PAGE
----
After a particularly grizzly argument over money and lost sanity, Emma left the basement to move home with her parents.
Margaret, after a particularly close brush with depression of a more physical sort, decided to do the same.
When Emma returned to that room, there was a pang of distant remembrance in her stomach. She hung her extra-large plain blouses beside the bright, pencil-thin tops of the girl she once was. She sifted through boxes of memories with heavy hands and glazed eyes, wondering what had deadened the love for life she’d once paraded with abandon.
Margaret was unpacking her bursting suitcases of books when a worn encyclopedia tumbled from her bookshelf. After feigning disinterest to no one but herself, her tired hand began leafing through the pages, tracing over tiny notes left in the margins. She felt a pang in her heart before she closed the cover, burying the unwritten stories of the person she once was. She was too blunted by life to see the point in such things anymore.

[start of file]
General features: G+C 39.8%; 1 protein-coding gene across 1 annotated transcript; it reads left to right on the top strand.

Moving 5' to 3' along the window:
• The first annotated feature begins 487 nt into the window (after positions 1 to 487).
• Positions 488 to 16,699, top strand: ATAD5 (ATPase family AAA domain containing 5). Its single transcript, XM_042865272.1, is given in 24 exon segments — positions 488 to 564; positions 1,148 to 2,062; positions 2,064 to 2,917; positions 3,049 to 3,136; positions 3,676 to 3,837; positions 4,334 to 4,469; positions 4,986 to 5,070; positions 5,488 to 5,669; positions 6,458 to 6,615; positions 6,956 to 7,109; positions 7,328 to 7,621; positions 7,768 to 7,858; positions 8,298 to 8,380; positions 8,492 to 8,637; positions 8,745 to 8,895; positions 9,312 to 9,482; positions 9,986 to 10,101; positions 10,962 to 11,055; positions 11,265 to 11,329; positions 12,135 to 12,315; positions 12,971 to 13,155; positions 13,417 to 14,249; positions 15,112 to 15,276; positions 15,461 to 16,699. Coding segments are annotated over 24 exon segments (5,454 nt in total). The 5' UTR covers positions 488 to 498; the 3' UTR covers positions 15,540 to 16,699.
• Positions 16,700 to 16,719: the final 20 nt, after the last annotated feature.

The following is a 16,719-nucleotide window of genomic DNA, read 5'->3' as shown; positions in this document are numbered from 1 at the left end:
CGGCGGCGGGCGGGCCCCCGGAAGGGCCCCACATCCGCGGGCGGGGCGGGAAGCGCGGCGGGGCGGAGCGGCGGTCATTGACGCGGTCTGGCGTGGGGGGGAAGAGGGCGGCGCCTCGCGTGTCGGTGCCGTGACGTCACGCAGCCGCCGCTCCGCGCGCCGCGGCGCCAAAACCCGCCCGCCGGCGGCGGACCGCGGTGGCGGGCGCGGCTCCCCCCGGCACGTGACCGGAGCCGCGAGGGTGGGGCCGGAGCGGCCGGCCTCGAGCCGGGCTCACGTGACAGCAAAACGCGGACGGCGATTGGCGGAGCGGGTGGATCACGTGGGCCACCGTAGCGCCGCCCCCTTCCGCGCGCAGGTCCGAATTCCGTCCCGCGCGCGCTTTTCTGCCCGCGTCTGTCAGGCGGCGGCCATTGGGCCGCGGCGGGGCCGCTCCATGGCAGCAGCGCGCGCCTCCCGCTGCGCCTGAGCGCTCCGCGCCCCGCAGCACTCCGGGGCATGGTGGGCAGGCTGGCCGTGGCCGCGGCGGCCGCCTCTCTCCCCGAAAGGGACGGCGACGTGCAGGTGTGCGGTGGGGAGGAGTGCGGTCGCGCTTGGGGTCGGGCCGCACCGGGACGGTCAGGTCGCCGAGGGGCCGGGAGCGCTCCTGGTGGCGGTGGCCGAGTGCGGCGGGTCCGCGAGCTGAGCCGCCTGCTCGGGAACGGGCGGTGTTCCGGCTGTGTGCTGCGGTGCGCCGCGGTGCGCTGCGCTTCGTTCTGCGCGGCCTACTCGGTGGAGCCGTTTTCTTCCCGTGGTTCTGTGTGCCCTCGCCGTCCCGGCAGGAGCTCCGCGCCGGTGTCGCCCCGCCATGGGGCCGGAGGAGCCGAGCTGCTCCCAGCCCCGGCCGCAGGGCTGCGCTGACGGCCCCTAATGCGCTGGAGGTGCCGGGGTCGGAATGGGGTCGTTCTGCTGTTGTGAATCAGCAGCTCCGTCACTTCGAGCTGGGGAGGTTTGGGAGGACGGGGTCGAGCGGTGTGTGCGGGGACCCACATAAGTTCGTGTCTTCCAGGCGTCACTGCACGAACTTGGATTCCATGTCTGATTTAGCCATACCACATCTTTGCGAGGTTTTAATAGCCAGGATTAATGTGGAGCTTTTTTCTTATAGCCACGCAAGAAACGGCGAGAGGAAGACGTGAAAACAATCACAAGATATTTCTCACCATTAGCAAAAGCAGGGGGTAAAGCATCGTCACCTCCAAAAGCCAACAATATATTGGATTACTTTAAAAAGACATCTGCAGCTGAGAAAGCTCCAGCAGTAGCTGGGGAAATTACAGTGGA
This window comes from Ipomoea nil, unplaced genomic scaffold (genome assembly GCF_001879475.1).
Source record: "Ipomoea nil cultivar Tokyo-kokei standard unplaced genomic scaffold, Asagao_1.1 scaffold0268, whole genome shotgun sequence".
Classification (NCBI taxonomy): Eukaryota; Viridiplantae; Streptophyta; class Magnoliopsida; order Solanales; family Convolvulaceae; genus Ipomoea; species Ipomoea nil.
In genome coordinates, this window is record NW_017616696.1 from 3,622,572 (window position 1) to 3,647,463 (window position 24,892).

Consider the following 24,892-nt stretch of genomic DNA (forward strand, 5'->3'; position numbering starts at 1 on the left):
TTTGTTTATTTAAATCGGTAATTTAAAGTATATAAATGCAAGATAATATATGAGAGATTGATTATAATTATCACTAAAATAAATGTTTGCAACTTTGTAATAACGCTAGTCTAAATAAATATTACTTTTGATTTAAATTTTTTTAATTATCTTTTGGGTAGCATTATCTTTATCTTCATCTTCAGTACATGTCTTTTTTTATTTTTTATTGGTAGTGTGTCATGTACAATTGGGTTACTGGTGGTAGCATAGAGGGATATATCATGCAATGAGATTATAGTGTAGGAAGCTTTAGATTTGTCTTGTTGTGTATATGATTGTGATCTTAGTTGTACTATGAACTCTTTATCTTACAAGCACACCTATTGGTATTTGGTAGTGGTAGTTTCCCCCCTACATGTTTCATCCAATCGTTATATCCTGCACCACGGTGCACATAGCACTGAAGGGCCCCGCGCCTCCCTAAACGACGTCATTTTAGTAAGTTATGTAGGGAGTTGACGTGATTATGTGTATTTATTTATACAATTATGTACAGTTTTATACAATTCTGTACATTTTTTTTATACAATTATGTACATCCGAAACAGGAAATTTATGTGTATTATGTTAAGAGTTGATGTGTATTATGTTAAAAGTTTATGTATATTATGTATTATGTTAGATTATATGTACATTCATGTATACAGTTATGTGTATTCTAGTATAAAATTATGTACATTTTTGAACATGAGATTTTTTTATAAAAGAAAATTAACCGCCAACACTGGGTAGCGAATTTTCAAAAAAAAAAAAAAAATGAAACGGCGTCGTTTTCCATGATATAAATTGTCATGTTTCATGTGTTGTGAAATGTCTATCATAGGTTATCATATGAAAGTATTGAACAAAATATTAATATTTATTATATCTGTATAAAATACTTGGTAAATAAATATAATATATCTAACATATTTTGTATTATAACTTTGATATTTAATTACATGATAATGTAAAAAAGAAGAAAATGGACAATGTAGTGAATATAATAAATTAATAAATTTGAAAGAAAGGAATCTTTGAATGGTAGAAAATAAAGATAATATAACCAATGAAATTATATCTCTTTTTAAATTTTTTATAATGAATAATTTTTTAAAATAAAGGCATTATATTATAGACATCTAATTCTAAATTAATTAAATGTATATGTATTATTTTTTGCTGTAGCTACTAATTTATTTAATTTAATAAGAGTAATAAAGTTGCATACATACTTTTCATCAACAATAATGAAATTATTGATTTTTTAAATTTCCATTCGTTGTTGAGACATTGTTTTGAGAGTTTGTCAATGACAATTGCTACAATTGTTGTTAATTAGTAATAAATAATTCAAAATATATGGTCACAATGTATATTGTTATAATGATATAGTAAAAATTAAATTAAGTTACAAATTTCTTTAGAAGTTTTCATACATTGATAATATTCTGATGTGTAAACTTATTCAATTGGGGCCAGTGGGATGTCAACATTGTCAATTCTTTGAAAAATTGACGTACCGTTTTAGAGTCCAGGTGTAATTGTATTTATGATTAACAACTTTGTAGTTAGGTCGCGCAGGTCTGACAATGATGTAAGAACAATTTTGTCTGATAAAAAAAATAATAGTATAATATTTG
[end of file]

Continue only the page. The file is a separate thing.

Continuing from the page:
After putting the boxes away, Margaret walked downstairs and out the old front door for some fresh air. She’d barely locked up when the click of her neighbor’s door drew her attention. Emma glanced at Margaret and their eyes met for a brief moment of foggy recognition. With a cordial smile, Emma nodded in Margaret’s direction, unsettled by the disturbing neighbor of her youth who had apparently never made it out of her parents’ house. Margaret replied in kind with a nod, silently recalling that it was ditsy prom queens like Emma who had almost convinced her she was straight. Turning away, they walked down their driveways and onto the sidewalk — Emma turning to the left, Margaret to the right.
And as both women wondered about all the things in their lives that had brought them there, they were gone — silent neighbors, in the same fight, who would never know.